Indonesia has responded with outrage after Saudi Arabia executed an Indonesian domestic worker who was convicted of killing her Saudi employer – even though the maid said she had been defending herself from being raped.
Indonesian President Joko Widodo said Wednesday that he had called the foreign minister of Saudi Arabia, Adel al-Jubeir, to file a complaint and demand to know why Indonesia had not been notified that Tuti Tursilawati was to be executed Monday.
What a classy country. We should definitely keep being friends with them.
Iranian President Hassan Rouhani warned on Wednesday that “it’s possible that the next few months will be difficult” for Iranians due to the reimposition of US sanctions. But he pledged that “the government will use all its power to reduce these problems.” Oil sanctions are due to resume on Monday and will be a major blow to the Iranian economy even as some of Iran’s customers have said they intend to keep buying Iranian oil (though at a much reduced level in most cases).
US National Security Advisor John Bolton says the Trump administration isn’t looking to “harm countries that are friends and allies that depend on” Iranian oil, so it may issue some waivers to those sanctions. But they’ll presumably be pretty limited both in quantity and in terms of duration. Of course the administration says it’s not looking to hurt ordinary Iranians either, and yet these sanctions will absolutely do just that:
European countries seeking to preserve the Iran nuclear deal in the face of resumed US sanctions are urging the Donald Trump administration to clarify how they can continue to legally provide food, medicine and medical devices to Iran.
Humanitarian trade is supposed to be exempt from the sanctions, which go back into full effect on Nov. 5. But with European banks reluctant to finance any transactions with Iran for fear of jeopardizing their much more lucrative US business, it remains unclear how crucial items will continue to flow to the Iranian people.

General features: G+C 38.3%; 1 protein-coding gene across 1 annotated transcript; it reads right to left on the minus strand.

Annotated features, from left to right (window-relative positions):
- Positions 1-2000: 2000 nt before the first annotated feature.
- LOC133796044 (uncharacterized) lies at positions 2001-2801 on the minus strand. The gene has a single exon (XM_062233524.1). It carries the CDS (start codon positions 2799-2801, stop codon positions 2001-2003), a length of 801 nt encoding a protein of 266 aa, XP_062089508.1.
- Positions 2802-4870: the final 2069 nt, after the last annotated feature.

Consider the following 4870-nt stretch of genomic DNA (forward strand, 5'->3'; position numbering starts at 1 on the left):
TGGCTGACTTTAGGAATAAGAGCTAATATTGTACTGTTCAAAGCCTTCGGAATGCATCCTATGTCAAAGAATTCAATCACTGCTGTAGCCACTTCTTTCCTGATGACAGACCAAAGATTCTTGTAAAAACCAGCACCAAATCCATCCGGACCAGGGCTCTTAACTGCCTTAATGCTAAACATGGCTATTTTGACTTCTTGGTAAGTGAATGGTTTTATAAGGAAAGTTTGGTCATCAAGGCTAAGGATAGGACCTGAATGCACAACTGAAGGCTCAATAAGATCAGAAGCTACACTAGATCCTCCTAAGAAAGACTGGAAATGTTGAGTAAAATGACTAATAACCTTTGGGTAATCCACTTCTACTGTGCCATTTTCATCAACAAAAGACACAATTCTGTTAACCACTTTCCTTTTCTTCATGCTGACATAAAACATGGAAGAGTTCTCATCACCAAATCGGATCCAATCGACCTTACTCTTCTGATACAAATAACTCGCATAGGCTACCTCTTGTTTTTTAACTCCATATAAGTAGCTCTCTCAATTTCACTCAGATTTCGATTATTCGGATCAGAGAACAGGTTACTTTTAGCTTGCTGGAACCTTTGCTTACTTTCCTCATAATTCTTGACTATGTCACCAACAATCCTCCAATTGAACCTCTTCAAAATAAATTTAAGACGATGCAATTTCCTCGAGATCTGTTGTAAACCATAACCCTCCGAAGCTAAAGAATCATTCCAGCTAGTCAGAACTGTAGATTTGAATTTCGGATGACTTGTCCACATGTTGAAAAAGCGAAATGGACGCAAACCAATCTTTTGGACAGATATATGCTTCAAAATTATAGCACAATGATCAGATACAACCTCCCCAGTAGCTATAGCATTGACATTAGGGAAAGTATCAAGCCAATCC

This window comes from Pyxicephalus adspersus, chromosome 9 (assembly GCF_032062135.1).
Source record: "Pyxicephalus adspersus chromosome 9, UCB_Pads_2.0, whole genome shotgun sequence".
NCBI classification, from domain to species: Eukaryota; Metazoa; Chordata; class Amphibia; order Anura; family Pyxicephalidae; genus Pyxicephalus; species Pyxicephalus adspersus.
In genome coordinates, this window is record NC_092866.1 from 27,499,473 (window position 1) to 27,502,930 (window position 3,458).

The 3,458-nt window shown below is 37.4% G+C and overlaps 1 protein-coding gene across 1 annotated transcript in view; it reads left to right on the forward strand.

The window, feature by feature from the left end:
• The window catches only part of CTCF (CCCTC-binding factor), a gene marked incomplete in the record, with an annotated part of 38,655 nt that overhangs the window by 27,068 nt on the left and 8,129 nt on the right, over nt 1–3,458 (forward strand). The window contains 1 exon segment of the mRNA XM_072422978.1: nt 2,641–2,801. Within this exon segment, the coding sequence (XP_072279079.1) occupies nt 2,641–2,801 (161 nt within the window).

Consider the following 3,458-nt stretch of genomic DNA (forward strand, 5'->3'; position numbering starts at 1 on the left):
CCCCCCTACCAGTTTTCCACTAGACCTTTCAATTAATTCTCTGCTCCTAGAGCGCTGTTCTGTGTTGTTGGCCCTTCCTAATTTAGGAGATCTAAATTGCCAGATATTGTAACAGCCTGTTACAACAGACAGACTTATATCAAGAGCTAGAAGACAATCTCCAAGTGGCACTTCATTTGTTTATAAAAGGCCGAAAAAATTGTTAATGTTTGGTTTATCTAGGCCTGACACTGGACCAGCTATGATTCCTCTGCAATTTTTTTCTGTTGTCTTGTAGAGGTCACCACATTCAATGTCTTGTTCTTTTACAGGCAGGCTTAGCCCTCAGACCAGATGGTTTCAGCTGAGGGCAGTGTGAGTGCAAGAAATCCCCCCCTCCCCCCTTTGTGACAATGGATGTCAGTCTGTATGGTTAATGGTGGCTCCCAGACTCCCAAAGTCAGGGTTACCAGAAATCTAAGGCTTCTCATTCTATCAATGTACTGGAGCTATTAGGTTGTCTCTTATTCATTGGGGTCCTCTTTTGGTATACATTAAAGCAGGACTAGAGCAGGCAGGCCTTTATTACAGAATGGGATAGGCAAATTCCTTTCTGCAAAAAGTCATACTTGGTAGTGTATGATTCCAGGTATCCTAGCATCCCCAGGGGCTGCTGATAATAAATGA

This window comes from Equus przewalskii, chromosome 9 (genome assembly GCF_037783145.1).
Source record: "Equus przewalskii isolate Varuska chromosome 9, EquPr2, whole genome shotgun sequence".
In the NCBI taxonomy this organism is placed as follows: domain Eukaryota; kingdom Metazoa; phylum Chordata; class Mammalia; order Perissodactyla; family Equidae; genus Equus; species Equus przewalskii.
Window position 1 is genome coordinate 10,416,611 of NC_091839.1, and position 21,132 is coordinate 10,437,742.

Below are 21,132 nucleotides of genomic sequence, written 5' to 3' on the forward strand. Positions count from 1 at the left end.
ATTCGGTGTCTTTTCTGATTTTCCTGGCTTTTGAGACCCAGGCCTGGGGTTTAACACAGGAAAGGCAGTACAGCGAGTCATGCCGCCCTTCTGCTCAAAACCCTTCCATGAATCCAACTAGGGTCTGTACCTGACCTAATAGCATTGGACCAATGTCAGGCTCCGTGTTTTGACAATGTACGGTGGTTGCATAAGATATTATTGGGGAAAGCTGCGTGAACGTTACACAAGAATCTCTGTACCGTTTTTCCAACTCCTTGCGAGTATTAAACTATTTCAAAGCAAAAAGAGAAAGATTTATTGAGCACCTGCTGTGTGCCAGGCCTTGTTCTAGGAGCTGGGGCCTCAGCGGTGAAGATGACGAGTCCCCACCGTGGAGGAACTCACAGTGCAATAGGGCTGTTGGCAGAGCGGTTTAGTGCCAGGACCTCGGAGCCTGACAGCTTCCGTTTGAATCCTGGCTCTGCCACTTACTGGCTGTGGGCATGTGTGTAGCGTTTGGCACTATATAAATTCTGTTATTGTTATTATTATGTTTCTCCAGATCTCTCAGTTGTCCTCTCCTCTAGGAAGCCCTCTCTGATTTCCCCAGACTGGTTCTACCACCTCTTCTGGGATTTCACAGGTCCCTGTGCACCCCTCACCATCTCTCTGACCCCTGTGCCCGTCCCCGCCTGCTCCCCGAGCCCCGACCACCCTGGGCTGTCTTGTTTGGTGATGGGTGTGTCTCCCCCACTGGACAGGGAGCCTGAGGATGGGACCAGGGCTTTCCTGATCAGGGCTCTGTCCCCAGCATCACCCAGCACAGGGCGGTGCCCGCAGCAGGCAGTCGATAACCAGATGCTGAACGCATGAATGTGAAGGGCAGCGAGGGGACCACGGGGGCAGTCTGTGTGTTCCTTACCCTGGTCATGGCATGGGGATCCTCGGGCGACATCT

Mike Pompeo, meanwhile, did an interview with Laura Ingraham on Wednesday and pretended that harming Iranians isn’t the point:
We will substantially drop the amount of crude oil, their primary revenue source, that they can ship around the world. Treasury will put back in place sanctions on financial institutions there. And we hope that the sanctions we put on individuals and in other places will convince the leadership. We want the Iranian people to be successful. We want this to be a successful country. We want to restore democracy there. We think the Iranian people want that same thing. And so our aim is not to harm the Iranian people, but to change the behavior, the malign activity of this regime.
As Daniel Larison notes, this is all bullshit. The administration is not working with the Iranian people, it’s going out of its way to immiserate the Iranian people. In the space of two sentences Pompeo goes from “we want regime change” to “we want to change the regime’s behavior,” which it goes without saying are contradictory positions. And he wants to “restore democracy”? Really? Hey, Mike, I know you were only CIA director for about a year there so maybe you didn’t get a chance to dig into the archives, but boy do I have a story to tell you about the United States and Iranian democracy.
Rouhani, under increasing political pressure, apparently reached out to Reformists earlier this month and got an earful from them:
The Reformists’ disagreements with Rouhani reached a new climax after his re-election last year, when the moderate president began to blatantly ignore his promises. Rouhani was accused of siding with the conservatives on a number of issues and turning a deaf ear to his Reformist backers. This gap is believed to be rooted in Rouhani’s inner circle’s positions on the Reformist camp. Many Reformists have blamed the president’s apparent turn to the right on Mahmoud Vaezi, who was appointed as his chief of staff after the 2017 election. A number of Reformists have claimed that Vaezi has been acting as a firewall, preventing any engagement between the two sides.
On Oct. 3, this wall appeared to have collapsed when the president met with a number of Reformist figures, saying that he has “always considered Reformists friends” and describing them as a “partner” of his administration.
However, the Reformists — who were meeting Rouhani for the first time in over a year — used the meeting as an opportunity to speak out and express their disapproval of the president’s positions and their possible impact on the Reformists’ future role in Iranian politics.